Mr MacKinnon - Taranaki steel
Forged from Taranaki sand and obsession|
Making the perfect blade from Taranaki ironsand has haunted an Opunake man for years, and there is limited light at the end of the tunnel, as reporter Laird Harper discovered.
Living in rural Opunake, Andrew MacKinnon is working towards a goal of creating perfect Japanese-style swords, with all the turmoil and toil that follows.
So far he has created just three. For every one creation he throws away about 11. For him, there is no such thing as second-best.
"If you are compelled by any kind of technical excellence [the Japanese sword] is basically where it stops," he said.
"If you want to try out all the complex techniques, that's pretty much where you need to go."
He began by forging knifes with a Taranaki twist before taking on the time-consuming practice of sword-making.
"I was talking to Rangi Kipa, the Maori carver - a very talented man - and the idea that in Taranaki we don't have any taonga," Mr MacKinnon said.
"In Taranaki we really only have ironsands.
"If you're carrying a piece of Taranaki steel in your pocket you're carrying a piece of the mountain in your pocket, and that's where it started from."
He said the jump from forging knives to creating swords was not a pleasant choice but something he was driven toward.
"I grew up in the liberal arts tradition and I make sharp pieces of steel that only have one function. I mean how deviant is that?
"A knife, outside of a hammer, is the most basic human tool. The sword is the evil twin brother."
Mr MacKinnon's passion for blades started from a young age. He experimented with his first creation made from a car spring at the age of 16.
"It's like anything I suppose. Inevitably anyone's passion starts from when they're a boy."
He later took on a job as an industrial blacksmith in Auckland to refine his craft.
"I asked myself do I really want to do this, because it wasn't a particularly pleasant trade, but if you actually want to get good at anything you need bloody-minded repetition," Mr MacKinnon said.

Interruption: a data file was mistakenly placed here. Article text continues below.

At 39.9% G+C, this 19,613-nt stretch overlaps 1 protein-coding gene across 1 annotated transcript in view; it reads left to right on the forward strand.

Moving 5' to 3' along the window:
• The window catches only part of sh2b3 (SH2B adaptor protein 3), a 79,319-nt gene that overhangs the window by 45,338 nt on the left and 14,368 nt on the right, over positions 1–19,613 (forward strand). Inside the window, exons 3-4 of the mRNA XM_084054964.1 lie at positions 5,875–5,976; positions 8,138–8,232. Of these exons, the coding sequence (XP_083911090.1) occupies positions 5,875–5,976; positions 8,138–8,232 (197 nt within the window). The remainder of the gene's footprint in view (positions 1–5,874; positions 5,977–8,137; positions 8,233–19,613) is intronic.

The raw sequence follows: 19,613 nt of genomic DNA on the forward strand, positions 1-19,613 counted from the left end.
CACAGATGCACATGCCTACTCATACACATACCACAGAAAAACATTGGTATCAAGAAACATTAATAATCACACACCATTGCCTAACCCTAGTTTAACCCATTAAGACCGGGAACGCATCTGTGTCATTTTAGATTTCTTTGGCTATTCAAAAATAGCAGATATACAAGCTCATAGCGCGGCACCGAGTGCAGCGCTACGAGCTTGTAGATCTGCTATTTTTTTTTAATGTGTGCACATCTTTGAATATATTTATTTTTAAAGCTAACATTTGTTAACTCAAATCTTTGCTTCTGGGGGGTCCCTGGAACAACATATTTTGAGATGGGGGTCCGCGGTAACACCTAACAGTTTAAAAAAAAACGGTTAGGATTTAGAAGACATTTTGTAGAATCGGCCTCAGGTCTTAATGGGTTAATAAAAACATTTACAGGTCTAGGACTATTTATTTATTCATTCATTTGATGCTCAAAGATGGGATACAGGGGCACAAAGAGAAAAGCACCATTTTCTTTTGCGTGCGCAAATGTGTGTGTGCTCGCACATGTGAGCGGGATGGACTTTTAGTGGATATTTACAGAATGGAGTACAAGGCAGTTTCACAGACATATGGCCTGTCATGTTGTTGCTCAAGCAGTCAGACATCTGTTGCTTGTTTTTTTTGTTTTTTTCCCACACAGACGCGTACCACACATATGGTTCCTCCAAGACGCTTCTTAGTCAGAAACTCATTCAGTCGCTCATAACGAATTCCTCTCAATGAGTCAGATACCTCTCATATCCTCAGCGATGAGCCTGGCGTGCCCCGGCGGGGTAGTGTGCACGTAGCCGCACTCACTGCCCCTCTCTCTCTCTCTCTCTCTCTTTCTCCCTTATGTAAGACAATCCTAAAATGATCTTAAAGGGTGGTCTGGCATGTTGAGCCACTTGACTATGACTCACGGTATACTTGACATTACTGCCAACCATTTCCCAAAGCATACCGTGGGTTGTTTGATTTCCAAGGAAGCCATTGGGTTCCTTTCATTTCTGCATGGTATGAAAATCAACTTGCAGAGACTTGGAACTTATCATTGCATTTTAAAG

"It really came down to the fact that the old codgers were not the slightest bit interested in what I was interested in but they had the technical capacity to do everything I wanted to do."
With an expected outlay of $4500 to $5800 per sword, his clientele was limited but given the months involved in the process he wasn't complaining.
The steel produced in a furnace varies in carbon content, ranging from wrought iron to pig iron.
Very low carbon steel is used for the core of the blade. High carbon steel and pig iron are combined to form the outer skin of the blade.
For every blow of the hammer, a high degree of chemistry know- how was needed. A slight miscalculation can doom a sword.
And Taranaki ironsand is an unforgiving mistress.
Mr MacKinnon said for him swordmaking was not about imitating a product that was ingrained in Japanese culture but creating something of his own using Japanese skills.
He said a love of "pyromania and hitting things with hammers" kept him going but blind determination got him where he is.
"It's been the real driver in my life.
"When I started I thought, how hard can it be? Well nigh on a nervous breakdown and six years later, it's not that easy."